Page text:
As in all other attempts to map the temporal sequence of events in AD, these results need to be interpreted cautiously. For one, although the region of the nucleus basalis shown in Figure 1a was rigorously defined according to existing probabilistic maps of Ch4, it is likely to include not only cholinergic cell bodies (i.e., the Ch4) but also components of the ansa peduncularis, the ansa lenticularis and several non-cholinergic cell populations. Is the Schmitz and Spreng temporal (and presumably causal) sequence specifically mediated by a cholinergic mechanism? This question can be addressed through the use of cholinergic ligands and tau PET imaging. The former would determine whether the atrophy in the region of the nucleus basalis is also associated with cortical cholinergic denervation whereas the latter would help to determine whether the atrophy is associated with NFT within Ch4 neurons. The second caveat relates to the obvious limitation of using correlation to infer causality, even when the statistical analyses are rigorous and innovative. This is where animal models would be essential. Does a lesion of Ch4 lead to entorhinal neurodegeneration?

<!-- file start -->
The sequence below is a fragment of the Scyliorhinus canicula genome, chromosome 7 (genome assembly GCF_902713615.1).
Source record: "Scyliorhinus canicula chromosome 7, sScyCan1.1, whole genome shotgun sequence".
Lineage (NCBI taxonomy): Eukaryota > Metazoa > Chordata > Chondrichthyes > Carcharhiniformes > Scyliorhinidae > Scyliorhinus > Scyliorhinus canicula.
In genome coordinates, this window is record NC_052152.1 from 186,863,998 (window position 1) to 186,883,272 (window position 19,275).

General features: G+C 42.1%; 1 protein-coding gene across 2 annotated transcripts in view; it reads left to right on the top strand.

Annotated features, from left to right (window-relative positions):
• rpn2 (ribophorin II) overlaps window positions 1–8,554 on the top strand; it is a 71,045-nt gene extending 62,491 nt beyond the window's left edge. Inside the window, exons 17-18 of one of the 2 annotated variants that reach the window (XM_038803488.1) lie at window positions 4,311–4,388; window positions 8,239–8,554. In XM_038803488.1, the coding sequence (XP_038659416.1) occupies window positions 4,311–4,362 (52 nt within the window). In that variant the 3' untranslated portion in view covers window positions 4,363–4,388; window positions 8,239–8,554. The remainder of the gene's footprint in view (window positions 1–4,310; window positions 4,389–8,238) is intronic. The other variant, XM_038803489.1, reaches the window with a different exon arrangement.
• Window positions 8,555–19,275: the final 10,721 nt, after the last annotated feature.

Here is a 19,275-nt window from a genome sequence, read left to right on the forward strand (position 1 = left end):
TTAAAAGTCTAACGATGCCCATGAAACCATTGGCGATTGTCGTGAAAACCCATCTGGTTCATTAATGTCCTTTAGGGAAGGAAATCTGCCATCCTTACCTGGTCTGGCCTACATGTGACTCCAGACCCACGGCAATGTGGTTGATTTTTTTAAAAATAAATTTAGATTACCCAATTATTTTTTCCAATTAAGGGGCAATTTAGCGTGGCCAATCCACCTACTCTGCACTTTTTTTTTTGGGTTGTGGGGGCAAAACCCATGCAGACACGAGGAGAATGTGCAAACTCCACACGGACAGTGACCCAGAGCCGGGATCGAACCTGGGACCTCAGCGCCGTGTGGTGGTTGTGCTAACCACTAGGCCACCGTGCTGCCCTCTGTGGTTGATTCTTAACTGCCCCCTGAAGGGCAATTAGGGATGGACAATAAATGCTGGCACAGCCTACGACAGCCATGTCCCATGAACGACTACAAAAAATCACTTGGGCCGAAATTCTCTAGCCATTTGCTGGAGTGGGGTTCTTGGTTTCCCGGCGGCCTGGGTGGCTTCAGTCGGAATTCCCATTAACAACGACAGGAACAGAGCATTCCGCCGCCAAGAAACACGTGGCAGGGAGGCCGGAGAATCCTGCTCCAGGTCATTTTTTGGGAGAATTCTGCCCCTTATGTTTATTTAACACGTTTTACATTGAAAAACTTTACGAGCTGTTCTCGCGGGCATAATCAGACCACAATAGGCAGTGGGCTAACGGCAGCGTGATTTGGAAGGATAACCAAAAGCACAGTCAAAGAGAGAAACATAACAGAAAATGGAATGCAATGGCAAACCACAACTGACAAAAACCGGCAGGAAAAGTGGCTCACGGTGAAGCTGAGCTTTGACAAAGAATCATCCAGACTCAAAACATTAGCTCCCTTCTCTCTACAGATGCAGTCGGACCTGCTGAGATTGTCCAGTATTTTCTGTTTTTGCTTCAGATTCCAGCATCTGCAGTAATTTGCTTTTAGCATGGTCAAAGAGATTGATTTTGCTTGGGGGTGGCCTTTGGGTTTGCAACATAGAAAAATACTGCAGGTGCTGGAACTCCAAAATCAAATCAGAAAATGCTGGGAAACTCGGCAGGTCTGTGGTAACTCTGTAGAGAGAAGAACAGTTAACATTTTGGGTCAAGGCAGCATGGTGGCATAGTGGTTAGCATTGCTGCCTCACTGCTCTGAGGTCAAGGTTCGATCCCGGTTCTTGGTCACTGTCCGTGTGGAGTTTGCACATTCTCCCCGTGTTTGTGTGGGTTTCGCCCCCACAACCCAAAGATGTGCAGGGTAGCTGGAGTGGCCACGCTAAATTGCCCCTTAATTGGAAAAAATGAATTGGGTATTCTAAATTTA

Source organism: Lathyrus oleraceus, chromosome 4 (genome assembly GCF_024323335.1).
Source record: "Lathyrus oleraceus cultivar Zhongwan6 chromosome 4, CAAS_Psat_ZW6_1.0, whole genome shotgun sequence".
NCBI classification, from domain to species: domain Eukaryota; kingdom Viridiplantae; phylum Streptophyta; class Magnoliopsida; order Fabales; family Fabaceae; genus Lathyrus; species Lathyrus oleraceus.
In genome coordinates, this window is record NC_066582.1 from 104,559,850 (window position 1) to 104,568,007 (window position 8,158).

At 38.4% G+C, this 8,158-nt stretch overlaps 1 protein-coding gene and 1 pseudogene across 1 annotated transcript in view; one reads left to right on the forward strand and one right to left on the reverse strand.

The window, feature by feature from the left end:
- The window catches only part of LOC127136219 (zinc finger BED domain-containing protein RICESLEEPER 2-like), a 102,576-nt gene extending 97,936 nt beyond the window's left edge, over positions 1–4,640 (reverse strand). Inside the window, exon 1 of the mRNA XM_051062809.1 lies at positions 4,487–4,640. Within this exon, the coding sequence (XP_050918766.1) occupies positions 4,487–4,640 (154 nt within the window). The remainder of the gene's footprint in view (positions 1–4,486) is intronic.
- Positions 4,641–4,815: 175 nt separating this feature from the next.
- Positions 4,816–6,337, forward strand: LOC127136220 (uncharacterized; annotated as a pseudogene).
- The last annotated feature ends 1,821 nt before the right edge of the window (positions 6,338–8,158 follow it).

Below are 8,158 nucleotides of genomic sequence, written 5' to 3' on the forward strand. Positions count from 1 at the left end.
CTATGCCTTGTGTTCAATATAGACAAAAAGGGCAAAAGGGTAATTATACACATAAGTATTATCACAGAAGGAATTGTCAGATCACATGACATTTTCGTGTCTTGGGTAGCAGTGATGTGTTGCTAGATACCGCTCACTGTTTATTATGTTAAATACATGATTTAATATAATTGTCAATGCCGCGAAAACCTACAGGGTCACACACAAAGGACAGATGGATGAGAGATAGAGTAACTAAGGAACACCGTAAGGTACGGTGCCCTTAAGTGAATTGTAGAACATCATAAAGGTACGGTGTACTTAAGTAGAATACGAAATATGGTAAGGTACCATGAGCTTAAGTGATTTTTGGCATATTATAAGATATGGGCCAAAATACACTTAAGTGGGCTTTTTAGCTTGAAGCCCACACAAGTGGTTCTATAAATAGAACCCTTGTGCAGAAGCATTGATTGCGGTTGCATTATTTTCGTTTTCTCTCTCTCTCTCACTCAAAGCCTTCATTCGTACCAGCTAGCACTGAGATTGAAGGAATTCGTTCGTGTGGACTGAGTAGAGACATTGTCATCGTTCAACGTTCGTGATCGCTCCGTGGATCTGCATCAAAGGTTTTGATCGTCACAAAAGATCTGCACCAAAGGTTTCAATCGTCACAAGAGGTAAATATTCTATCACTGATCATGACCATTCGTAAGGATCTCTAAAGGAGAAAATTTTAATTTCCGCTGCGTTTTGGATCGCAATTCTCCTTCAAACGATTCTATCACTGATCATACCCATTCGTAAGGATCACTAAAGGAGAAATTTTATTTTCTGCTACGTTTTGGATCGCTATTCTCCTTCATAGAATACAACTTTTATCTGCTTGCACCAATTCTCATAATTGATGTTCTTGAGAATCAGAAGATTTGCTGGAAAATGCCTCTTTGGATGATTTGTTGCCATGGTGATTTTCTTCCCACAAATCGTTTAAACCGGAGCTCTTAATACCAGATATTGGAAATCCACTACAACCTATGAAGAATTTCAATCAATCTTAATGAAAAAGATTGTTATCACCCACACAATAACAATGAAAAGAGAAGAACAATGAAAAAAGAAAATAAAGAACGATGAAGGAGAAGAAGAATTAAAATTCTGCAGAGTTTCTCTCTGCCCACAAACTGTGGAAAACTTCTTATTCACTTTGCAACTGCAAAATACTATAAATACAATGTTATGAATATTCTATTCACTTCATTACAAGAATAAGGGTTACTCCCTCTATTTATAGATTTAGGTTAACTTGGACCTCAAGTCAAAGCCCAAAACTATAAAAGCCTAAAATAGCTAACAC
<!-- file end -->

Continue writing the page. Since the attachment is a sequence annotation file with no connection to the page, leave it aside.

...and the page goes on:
Once considered the prime mover of the pathologic cascade, the cholinergic component of AD has gradually moved away from the limelight. The Schmitz and Spreng paper may reverse this trend and increase the enthusiasm for developing newer and more effective cholinomimetic treatments.

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News Citations

  1. Tau PET Aligns Spread of Pathology with Alzheimer’s Staging
  2. Brain Imaging Suggests Aβ Unleashes the Deadly Side of Tau
  3. Insidious Spread of Aβ: More Support for Synaptic Transmission